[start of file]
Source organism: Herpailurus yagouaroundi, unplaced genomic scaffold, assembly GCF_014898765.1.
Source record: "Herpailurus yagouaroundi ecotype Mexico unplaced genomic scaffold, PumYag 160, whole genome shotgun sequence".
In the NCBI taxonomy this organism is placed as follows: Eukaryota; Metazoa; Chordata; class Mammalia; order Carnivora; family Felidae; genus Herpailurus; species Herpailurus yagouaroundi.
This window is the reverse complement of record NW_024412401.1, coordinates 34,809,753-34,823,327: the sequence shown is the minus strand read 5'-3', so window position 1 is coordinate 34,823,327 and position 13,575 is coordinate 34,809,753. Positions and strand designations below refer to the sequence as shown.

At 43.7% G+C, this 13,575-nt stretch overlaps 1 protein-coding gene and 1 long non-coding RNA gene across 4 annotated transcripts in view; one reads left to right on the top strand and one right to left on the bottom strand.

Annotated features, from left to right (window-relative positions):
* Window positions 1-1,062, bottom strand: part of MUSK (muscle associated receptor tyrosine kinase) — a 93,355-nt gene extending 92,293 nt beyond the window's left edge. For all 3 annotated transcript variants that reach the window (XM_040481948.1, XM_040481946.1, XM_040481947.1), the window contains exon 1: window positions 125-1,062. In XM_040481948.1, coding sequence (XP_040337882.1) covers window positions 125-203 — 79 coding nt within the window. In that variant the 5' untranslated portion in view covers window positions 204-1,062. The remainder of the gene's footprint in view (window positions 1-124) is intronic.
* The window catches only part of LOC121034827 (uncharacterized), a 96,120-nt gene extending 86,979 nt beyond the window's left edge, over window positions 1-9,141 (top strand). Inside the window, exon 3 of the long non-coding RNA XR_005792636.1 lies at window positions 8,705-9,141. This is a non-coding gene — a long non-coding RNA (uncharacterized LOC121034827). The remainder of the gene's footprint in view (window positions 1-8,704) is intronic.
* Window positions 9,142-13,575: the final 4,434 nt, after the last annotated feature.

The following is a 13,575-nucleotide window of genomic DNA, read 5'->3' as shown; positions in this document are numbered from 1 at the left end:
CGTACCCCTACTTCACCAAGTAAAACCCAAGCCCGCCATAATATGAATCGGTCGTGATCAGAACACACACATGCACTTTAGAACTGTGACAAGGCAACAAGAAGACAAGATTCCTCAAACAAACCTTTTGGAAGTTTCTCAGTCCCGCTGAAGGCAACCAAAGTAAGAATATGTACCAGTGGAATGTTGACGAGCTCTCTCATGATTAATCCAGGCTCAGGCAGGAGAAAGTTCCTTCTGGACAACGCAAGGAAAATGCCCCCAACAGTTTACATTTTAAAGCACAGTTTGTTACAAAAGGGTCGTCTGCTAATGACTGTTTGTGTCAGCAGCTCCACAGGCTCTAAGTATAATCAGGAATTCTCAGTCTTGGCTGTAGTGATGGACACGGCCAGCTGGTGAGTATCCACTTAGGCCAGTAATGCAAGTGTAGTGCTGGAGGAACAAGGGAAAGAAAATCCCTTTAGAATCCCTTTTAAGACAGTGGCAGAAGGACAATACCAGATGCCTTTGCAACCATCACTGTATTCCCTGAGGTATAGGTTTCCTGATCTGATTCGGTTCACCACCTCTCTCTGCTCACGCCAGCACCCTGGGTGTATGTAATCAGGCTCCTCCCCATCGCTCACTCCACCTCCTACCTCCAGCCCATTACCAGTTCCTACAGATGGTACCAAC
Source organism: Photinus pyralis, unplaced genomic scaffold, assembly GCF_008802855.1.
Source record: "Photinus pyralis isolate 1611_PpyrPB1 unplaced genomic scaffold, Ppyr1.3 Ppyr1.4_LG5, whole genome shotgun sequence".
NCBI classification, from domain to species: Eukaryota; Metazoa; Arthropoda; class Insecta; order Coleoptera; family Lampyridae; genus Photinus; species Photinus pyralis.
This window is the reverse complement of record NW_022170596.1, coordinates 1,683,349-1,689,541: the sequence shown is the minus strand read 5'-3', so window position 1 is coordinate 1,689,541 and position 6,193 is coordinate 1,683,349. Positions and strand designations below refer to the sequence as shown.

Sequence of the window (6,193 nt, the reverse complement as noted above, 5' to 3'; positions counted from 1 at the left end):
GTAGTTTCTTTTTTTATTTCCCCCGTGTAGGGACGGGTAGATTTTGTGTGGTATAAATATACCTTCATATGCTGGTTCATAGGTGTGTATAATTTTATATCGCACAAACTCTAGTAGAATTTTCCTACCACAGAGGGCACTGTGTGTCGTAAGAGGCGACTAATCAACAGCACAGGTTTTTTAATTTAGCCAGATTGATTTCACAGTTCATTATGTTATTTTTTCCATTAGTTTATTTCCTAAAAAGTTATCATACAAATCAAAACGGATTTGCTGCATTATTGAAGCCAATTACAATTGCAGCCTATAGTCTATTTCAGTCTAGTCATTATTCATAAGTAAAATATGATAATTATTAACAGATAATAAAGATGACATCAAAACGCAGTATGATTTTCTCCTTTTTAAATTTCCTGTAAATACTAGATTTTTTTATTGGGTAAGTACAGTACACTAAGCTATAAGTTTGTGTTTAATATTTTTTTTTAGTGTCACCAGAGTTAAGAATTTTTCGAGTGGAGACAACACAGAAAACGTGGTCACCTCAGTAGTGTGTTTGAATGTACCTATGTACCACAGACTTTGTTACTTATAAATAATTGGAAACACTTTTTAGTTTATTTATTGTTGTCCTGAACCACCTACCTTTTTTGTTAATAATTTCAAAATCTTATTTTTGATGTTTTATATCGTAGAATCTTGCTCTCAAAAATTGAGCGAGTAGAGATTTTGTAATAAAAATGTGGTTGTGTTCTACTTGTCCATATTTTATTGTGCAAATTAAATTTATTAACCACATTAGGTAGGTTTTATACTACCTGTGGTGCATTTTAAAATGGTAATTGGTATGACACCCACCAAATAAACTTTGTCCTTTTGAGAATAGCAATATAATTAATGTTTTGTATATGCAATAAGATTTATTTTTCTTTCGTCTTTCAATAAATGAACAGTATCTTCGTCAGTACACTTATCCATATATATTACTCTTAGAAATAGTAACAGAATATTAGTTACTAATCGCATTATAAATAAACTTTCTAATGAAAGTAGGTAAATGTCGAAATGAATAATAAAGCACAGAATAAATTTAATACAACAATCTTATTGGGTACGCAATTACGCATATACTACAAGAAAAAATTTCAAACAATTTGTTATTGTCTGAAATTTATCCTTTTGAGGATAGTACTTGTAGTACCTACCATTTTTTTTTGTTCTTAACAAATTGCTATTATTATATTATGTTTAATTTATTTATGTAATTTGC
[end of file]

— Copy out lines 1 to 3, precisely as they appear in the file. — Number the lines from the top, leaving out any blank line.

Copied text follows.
Source organism: Herpailurus yagouaroundi, unplaced genomic scaffold, assembly GCF_014898765.1.
Source record: "Herpailurus yagouaroundi ecotype Mexico unplaced genomic scaffold, PumYag 160, whole genome shotgun sequence".
In the NCBI taxonomy this organism is placed as follows: Eukaryota; Metazoa; Chordata; class Mammalia; order Carnivora; family Felidae; genus Herpailurus; species Herpailurus yagouaroundi.